I need write some formula. I don't know how to choose the |space| as below:

$a_1=S_1$, $a_n=S_{n} - S_{n-1}$ |space| ($n > 1$)


$a_1=S_1$, $a_n=S_{n} - S_{n-1} |space| (n > 1)$

is better?)


\[ s_n = b_1 + b_2 + \cdots + b_n  |space|  (n\geq 1) \]

Another case:

\[ f(x)\to A, \quad g(x)\to B |space| (x\to 0) \]

I find the command \pmod in the amsmath package choosing 6mu in inline mode and 18mu in display mode. It is casual or it is traditional?

  • You can use \quad or \qquad. Also, it is no so elegant but you can do: \begin{equation*} s_n = b_1 + b_2 + \cdots + b_n \tag{$n\geq 1$} \end{equation*}
    – Sigur
    May 21, 2013 at 2:02
  • \pmod is not used to insert simple spaces. It is used to denote congruence, like 4=1 \pmod{3}.
    – Sigur
    May 21, 2013 at 2:08
  • @Sigur \tag is for custom equation numbers, not for side text. May 21, 2013 at 7:45
  • @AndrewSwann, yes I know. Then I wrote it is no so elegant.
    – Sigur
    May 21, 2013 at 11:34

2 Answers 2


Page 166 in the TeX book, "3. Spacing between formulas", states that the standard spacing to a side formula in a display is a \qquad:

\[ s_n = b_1 + b_2 + \cdots + b_n  \qquad  (n\geq 1) \]

It also continues

Sometimes a careless author will put two formulas next to each other in the text of the paragraph. ... Everybody who teaches proper mathematical style is agreed that formulas ought to be separated by words, not just commas;...

So in text you should be writing something like:

$a_1=S_1$ and $a_n=S_{n} - S_{n-1}$, for $n > 1$.
  • I do the same. Use \qquad in display math (if possible), then \quad is free to use around and or similar in the formula. Kudos for including the proper way to do this in text. I generally use special macros, \qqtext, \qtextq etc. implemented in the obsious manner.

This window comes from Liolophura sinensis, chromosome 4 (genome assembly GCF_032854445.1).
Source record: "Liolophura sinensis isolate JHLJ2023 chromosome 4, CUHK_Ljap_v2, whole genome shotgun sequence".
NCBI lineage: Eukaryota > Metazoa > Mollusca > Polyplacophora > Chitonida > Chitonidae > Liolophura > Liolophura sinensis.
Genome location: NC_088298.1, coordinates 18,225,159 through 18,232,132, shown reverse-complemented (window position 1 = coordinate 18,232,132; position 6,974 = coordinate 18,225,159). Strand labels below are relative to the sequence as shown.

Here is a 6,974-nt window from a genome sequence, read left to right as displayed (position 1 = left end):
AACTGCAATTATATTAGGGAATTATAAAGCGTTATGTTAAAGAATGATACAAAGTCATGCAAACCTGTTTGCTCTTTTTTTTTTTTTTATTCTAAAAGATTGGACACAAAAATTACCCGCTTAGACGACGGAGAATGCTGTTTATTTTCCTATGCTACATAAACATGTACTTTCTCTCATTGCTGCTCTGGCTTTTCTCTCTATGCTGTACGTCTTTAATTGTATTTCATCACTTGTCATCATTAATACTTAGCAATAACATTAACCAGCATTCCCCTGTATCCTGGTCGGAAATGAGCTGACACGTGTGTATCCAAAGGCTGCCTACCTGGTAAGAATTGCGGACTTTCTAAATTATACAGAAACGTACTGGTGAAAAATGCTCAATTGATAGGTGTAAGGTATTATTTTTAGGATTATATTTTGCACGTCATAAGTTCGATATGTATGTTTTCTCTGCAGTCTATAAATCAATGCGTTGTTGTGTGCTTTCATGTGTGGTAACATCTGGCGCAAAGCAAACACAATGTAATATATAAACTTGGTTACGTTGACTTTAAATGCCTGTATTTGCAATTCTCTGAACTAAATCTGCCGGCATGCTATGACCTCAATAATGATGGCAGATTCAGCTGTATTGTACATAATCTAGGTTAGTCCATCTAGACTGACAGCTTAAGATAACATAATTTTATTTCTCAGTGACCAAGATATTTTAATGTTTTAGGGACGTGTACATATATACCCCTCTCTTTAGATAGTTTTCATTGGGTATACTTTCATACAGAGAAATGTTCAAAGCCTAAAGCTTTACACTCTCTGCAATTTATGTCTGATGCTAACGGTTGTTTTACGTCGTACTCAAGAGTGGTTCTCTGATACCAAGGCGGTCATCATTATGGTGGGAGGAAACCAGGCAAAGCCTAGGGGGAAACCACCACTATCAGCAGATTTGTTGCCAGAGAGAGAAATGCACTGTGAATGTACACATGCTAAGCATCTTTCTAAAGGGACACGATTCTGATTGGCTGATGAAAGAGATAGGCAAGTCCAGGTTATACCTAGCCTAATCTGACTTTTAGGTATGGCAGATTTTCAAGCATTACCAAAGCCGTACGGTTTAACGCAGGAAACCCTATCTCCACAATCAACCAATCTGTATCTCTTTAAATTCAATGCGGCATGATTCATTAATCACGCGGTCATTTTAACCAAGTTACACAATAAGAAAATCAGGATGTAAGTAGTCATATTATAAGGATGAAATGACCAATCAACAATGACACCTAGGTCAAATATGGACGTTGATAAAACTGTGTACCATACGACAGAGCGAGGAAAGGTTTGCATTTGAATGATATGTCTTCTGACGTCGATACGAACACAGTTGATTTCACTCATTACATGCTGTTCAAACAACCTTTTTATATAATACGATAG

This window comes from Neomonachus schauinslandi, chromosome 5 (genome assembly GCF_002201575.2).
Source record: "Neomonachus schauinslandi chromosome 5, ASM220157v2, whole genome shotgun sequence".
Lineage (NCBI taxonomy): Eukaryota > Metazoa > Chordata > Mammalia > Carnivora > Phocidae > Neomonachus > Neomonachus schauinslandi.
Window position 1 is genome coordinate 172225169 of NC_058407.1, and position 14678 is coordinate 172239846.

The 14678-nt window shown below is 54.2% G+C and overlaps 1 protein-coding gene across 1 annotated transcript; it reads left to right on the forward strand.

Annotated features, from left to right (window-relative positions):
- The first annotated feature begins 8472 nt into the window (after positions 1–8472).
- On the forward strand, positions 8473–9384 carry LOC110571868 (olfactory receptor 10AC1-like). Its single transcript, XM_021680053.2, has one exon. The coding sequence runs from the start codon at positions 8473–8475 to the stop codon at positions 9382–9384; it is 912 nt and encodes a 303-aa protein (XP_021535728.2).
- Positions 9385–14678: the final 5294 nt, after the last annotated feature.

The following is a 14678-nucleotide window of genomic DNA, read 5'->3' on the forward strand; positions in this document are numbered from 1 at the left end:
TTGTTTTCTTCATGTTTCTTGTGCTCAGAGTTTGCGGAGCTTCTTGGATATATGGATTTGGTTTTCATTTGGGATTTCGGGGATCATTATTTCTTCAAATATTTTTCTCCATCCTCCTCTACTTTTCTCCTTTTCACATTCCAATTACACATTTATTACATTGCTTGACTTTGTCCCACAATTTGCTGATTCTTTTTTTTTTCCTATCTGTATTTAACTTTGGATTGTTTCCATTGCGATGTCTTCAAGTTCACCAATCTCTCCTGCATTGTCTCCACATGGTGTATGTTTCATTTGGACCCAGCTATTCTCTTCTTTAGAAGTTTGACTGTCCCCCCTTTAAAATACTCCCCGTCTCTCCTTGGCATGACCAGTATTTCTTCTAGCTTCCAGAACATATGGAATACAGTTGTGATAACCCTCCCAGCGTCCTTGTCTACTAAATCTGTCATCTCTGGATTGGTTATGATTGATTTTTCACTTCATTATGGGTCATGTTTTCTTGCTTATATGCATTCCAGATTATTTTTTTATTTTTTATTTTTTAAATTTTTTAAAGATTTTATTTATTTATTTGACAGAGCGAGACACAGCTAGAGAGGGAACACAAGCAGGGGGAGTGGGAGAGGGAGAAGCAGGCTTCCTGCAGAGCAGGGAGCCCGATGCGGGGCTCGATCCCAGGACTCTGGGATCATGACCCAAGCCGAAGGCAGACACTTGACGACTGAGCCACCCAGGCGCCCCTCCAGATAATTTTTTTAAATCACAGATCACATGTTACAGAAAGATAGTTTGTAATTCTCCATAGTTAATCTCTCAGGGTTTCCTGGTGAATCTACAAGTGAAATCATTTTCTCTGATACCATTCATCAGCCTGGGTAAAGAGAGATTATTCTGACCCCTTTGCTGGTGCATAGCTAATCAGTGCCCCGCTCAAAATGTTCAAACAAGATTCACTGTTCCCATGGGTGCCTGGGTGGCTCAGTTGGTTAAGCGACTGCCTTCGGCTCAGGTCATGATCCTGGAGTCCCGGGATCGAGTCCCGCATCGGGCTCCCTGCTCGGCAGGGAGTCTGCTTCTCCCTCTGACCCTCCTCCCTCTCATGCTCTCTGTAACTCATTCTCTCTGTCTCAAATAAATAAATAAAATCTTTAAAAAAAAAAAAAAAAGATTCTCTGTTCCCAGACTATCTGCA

– daleif
    May 21, 2013 at 7:56
  • 1
    @daleif \quad and \qquad still work in plain text. However, I would never contemplate using them in cases like this. If rewriting with words is not possible, then the material is almost certainly meant to be in a display. Knuth's fallback suggestion is , \ May 21, 2013 at 9:18
  • I totally agree, what is also why I'm glad you included that text example, especially that it is broken into smaller pieces. In displayed math I'd recommend something similar to \qquad\text{for $n>1$} not the \qquad\text{for } n>1 as one often see. Enclose the entire comment in \text (or similar), it gives a better structure to the code.
    – daleif
    May 21, 2013 at 9:33
  • @Andrew Maybe I used an inappropriate example. After all, sometimes you can't add the word "for" to relieve the parentheses.
    – needhelp
    May 21, 2013 at 15:20
  • "for" is not the only choice of word: "with", "while", "under", "provided",.... The point is that the mathematics should read smoothly as part of a sentence. May 21, 2013 at 16:15

For inline math I'd use the very first version you have in your question, with just a single space before the parenthesis:

$a_1=S_1$, $a_n=S_{n} - S_{n-1}$ ($n > 1$)

Sometimes the space will look a bit too small; then you can add an small space with \,. For display math I usually use \qquad (which is the same amout of space as \quad\quad):

\[ s_n = b_1 + b_2 + \cdots + b_n \qquad (n\geq 1) \]

Others prefer a \quad there – this is up to you.

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